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20 Jul 2001 : Column: 756W
Chris Grayling: To ask the Secretary of State for Education and Skills how many teachers left the profession in the last year for which figures are available; and what percentage of the total this represents. 
Mr. Frank Field: To ask the Secretary of State for Education and Skills what proportion of seven-year-old children in Sure Start areas achieved level 1 or above in key stage 1 English and maths tests in (a) 19992000 and (ii) 200001. 
Yvette Cooper: Sure Start is expected to have an impact on children's performance at key stage 1 performance in the medium term. Baseline information to enable this to be measured is currently being collated from the 180 Sure Start programmes that are operational and should be available by the end of 2001.
(83) The number of permanent exclusions expressed as a percentage of the number (headcount) of full and part-time pupils of all ages (excluding dually registered pupils in special schools) in January
The latest permanent exclusions data were published in a Statistical First Release "Permanent Exclusions from Schools, England 1999/2000" on 19 July, copies of which are available from the Library, or alternatively can be accessed from the Department for Education and Skills statistical website www.dfes.gsi.gov.uk/statistics.
Linda Perham: To ask the Secretary of State for Education and Skills what guidance her Department provides to schools and local education authorities concerning temporary and permanent exclusion policies. 
Mr. Timms: The Department's Circular 10/99, Social Inclusion: Pupil Support, contains the Secretary of State's guidance on the appropriate use of exclusionboth fixed term and permanentprocedures to be followed on exclusion and provides guidance on the duties and roles of those involved in the process. My right hon. Friend intends to consult schools on changing the guidance in order to provide more support for head teachers.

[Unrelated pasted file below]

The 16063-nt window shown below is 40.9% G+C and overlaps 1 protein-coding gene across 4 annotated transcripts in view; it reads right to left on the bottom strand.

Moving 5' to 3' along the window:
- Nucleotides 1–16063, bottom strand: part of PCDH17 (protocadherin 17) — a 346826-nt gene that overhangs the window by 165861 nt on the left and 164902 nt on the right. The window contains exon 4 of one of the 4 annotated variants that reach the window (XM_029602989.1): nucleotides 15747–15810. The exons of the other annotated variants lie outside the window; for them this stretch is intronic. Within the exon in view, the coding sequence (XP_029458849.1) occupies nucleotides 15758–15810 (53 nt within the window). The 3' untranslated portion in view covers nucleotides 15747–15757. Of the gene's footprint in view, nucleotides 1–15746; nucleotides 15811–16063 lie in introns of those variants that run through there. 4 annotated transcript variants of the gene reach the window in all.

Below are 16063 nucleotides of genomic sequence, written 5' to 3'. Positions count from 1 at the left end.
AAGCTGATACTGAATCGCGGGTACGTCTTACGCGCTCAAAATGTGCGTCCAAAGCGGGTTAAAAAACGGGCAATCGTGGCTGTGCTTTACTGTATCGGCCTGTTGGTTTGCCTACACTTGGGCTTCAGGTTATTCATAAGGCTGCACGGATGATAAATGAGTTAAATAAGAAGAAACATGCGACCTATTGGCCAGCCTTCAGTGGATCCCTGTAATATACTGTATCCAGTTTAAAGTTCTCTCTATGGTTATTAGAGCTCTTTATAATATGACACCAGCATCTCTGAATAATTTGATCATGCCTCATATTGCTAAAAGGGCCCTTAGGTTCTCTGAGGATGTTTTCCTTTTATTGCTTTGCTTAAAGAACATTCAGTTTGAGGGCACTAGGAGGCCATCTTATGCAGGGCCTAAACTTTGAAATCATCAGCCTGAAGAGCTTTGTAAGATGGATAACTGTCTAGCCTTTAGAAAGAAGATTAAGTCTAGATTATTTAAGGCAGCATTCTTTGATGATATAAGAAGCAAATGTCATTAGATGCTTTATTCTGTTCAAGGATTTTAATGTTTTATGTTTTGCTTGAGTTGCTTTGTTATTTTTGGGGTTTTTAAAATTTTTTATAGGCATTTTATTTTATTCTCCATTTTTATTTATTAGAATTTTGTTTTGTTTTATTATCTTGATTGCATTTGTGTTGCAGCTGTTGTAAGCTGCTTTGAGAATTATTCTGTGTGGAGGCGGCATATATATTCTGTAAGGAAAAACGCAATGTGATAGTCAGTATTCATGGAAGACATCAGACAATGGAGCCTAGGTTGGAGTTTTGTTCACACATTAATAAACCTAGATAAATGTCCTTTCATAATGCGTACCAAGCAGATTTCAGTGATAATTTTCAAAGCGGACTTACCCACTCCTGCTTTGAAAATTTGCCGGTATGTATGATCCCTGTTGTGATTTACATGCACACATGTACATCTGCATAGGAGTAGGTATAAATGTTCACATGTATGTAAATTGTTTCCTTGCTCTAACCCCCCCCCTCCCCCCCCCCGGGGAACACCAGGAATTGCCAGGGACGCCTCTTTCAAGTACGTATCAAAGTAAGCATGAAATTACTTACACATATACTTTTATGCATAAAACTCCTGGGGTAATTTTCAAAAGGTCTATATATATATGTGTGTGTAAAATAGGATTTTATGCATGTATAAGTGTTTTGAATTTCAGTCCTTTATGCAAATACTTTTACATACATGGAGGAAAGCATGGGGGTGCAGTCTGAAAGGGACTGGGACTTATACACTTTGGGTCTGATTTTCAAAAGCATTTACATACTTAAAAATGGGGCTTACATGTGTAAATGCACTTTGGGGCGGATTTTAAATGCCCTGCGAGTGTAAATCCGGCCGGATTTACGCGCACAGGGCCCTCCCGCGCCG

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Linda Perham: To ask the Secretary of State for Education and Skills what plans she has to collect statistics on the number of children and young people who receive fixed-term exclusions from schools. 
Caroline Flint: To ask the Secretary of State for Education and Skills what proportion of the first 1 million child care places provided under the National Childcare Strategy were taken up by under-fives using (a) daycare nurseries and (b) childminders. 
Mr. Timms: The National Childcare Strategy has not reached a total of 1 million child care places yet. Since April 1997, 382,685 new child care places have been created. Of these, 132,538 have catered for under-fives. 82,298 of these were daycare places in day nurseries, pre-schools and playgroups 1 and 50,240 were with childminders.
Caroline Flint: To ask the Secretary of State for Education and Skills what her Department's estimate is of the number of full-time child care places in the United Kingdom for children up to 5 years. 
Mr. Timms: At the end of March 2000 the Survey of Children's Daycare Facilities in England showed that there were 264,200 places in day nurseries and 320,400 places with childminders 1 . We do not have figures for the United Kingdom as a whole.